I was eating breakfast when I read that the Iraq war had formally ended. It was last Thursday, a day off between quarters, and I was over at Rocket Bakery because I can barely seem to sign a receipt of late, let alone write anything. My wife Liz thought it might be good for me to go get some “me time”; she said this and of course I readied snappy rejoinders about indecent exposure charges, but she quickly clarified, with a roll of the eyes, that what she meant was coffee and a bagel.
So I was sitting at Rocket when the news came in: they’d officially cased the guidon. Rolled up and put away the flag. Signified the end of America’s occupation of Iraq. Just like that, a whisper over wi-fi, and a conflict which had defined so much of my early adult life was over. Like that. Like a switch turned off, a feeling I know very well by now but which one never quite gets used to.
I’ll admit it: I felt like something of a cliche, receiving the news from the comfort of a favorite coffeeshop, where I sat with my long hair and my latte and my MacBook Pro. Then again, had perhaps my fortunes proceeded very differently, I might have instead been receiving the news from a television in a chow hall somewhere, perhaps in Afghanistan. The military is a vortex — it draws you in and holds you, for as long as it can persuade you to stay, until ten or twelve years in you look up and realize you’ve got no other education, no career prospects and no real choice but to wait until you’ve put in your twenty and can retire. The decision to leave the military by choice is a rare one; if you’re not a dirtbag or injured beyond use, your leaders and colleagues pour a great deal of effort into keeping you around. There’s no jobs out there, they say, or here’s a twenty-k signing bonus for six more years. So yeah — if it weren’t for my decision to ignore my leaders and exercise a little free will, I might be still rocking the high-and-tight instead of a ponytail; instead of a coffeehouse in the Northwest I might be hearing the news while sitting inside a trailer run by Green Beans, the US Forces equivalent to Starbucks.
Then again, were it not for those same leaders, I might not have survived my own fifteen-month deployment to Iraq. I might not be able to afford the luxury of being antiwar. I might not even have an education to pursue.
It’s still weird for me to consider that the war in Iraq is actually over — partly because, well, Mission Accomplished, and partly because that conflict shaped so much of my own experiences and perspective. At the same time, the war’s been over for me for a while — I frequently avoid the news now for the sake of my blood pressure, and aside from one or two trusted battle-buddies I hardly keep in touch with anyone from my old unit. It’s just strange to see it nailed down so officially. The war’s over, but what does that even mean? There are still other wars going on elsewhere — ground wars, drone wars, cyber wars. We still have a class war going on here at home, the “job-creators” versus the jobless, and then the more troubling truth beneath it all: that for many people the war in Iraq is still not over — will never be over. And what do we say to those people?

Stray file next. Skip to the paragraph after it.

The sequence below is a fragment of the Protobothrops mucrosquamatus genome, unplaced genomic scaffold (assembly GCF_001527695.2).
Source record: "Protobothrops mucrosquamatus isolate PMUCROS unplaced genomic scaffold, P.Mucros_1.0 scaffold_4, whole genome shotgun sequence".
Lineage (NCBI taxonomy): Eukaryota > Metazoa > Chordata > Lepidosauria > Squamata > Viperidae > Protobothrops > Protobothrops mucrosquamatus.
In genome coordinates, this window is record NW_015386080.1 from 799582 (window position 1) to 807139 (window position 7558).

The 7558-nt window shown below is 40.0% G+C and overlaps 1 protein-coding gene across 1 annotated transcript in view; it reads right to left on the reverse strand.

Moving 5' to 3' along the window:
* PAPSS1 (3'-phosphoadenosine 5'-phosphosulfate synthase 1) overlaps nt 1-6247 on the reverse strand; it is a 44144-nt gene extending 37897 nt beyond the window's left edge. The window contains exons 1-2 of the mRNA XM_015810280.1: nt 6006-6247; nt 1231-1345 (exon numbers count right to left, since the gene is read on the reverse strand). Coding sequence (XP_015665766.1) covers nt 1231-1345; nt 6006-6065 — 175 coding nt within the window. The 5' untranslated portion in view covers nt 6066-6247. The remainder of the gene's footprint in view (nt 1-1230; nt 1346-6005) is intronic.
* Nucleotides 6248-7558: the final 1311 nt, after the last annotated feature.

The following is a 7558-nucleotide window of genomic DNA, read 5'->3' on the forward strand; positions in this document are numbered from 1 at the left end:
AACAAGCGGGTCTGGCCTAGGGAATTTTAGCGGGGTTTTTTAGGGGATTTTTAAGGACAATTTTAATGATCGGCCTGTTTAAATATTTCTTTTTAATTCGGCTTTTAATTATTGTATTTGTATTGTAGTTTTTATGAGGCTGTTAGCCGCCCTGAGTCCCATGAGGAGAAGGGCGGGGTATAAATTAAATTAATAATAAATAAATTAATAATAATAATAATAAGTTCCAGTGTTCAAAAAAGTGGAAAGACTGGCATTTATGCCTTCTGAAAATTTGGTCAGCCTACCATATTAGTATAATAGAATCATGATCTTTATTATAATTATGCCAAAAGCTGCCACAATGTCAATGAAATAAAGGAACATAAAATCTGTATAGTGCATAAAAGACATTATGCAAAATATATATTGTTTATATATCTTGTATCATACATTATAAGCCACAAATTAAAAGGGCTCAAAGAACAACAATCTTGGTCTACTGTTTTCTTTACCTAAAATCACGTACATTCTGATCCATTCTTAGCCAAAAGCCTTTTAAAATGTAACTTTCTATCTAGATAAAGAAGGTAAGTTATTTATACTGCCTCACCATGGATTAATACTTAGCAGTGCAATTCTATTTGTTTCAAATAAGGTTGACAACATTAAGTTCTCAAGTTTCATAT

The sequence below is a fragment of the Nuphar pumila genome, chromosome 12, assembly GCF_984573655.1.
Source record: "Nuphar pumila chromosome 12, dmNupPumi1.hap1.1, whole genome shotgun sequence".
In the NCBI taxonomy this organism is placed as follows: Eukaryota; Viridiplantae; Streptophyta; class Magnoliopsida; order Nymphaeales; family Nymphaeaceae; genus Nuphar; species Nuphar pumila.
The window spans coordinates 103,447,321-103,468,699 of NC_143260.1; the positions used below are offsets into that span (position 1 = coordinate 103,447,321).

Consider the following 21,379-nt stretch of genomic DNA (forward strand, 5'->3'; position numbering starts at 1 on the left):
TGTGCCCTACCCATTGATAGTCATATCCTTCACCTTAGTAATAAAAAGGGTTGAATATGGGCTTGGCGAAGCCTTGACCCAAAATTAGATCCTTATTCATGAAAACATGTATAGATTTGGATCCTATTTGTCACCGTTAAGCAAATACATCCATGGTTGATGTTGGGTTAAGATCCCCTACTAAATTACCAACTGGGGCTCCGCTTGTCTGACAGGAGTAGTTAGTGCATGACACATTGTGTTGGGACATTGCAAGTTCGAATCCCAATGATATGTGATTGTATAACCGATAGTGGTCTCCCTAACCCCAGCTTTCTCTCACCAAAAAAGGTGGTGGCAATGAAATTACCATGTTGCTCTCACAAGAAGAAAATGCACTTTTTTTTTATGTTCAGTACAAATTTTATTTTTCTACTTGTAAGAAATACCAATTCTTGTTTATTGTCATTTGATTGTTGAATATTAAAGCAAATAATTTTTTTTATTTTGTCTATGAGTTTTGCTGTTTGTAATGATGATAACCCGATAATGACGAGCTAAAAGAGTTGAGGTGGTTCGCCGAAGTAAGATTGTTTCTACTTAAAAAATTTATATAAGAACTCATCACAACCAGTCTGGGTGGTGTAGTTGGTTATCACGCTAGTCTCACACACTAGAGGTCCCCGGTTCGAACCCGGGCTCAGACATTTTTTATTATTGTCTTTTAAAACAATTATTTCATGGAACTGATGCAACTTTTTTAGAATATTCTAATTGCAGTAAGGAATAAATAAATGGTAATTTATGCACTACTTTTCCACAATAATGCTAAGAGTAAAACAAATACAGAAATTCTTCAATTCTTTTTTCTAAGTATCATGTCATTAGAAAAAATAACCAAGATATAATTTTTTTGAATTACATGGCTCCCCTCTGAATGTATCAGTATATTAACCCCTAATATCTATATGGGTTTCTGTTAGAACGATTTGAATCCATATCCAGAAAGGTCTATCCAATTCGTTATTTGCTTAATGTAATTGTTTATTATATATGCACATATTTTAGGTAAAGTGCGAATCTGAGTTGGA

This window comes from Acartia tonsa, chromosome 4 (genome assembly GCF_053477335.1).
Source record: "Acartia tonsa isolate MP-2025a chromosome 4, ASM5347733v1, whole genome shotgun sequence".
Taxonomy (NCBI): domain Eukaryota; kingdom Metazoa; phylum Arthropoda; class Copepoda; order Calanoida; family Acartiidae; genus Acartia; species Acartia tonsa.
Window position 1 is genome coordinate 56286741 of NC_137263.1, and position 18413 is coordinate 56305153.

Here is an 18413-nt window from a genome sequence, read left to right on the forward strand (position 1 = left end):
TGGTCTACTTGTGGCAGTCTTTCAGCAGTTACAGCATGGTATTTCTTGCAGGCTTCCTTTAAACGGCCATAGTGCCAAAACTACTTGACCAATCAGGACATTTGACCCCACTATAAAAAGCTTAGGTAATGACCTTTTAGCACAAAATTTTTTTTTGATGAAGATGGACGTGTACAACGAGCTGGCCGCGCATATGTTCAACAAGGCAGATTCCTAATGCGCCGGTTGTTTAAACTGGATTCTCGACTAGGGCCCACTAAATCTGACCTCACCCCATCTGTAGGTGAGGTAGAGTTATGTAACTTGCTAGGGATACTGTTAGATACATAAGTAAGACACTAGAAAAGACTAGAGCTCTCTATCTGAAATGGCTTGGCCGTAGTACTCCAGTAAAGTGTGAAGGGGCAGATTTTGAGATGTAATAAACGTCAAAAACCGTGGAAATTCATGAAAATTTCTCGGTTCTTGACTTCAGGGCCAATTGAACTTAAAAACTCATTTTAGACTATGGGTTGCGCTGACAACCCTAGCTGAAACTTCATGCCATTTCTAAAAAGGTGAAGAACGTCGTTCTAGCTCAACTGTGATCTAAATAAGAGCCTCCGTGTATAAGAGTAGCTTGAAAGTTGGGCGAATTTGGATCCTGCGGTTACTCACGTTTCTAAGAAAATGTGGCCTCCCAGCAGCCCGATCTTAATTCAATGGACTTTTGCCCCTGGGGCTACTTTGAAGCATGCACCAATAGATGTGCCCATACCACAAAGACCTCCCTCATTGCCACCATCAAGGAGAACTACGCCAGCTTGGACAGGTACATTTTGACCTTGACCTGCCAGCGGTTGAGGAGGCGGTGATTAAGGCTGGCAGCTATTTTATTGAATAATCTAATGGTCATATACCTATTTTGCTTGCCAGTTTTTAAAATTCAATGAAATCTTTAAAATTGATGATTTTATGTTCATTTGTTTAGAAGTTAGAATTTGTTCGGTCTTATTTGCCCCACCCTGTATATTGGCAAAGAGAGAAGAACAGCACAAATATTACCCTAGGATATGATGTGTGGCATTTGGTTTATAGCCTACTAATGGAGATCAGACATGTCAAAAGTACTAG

There is a blog I used to read while I was deployed: Baghdad Burning, it was called. It was written by a 24-year-old Iraqi woman, a computer programmer educated in the U.S. She wrote under the English-language alias Riverbend, and at the height of the war both my old blog and hers were compared as opposite (though sympathetic) ends of what was then a very topical conflict. Since then her blog has long fallen silent; in 2007 Riverbend fled with her family north into Syria, which of course now is embroiled in a bloody political crackdown. No one knows what’s happened to her. As for myself, I’ve returned home, grown my hair out, become antiwar and gotten published and gotten into grad school. Yesterday I learned that I’m to be paid for an essay I wrote about Iraq while still an undergrad, an essay which an editor over at Pearson described as “the most powerful student essay” he’d ever read. I want to take that statement as high praise, and yet as I scan Huffington Post or the Guardian, seeing articles about the end of operations in Iraq, it feels hollow somehow. One conflict, I think, many fates, many fortunes. And now it’s over. Or is it?
There is a lesson I learned on Election Night 2008, after we’d gotten Obama into the White House and my generation was sure, absolutely sure, that the worst was over. And the lesson is this: nothing is over. Nothing is ever over. It simply changes. And then, when enough time has passed so we can forget, it happens again.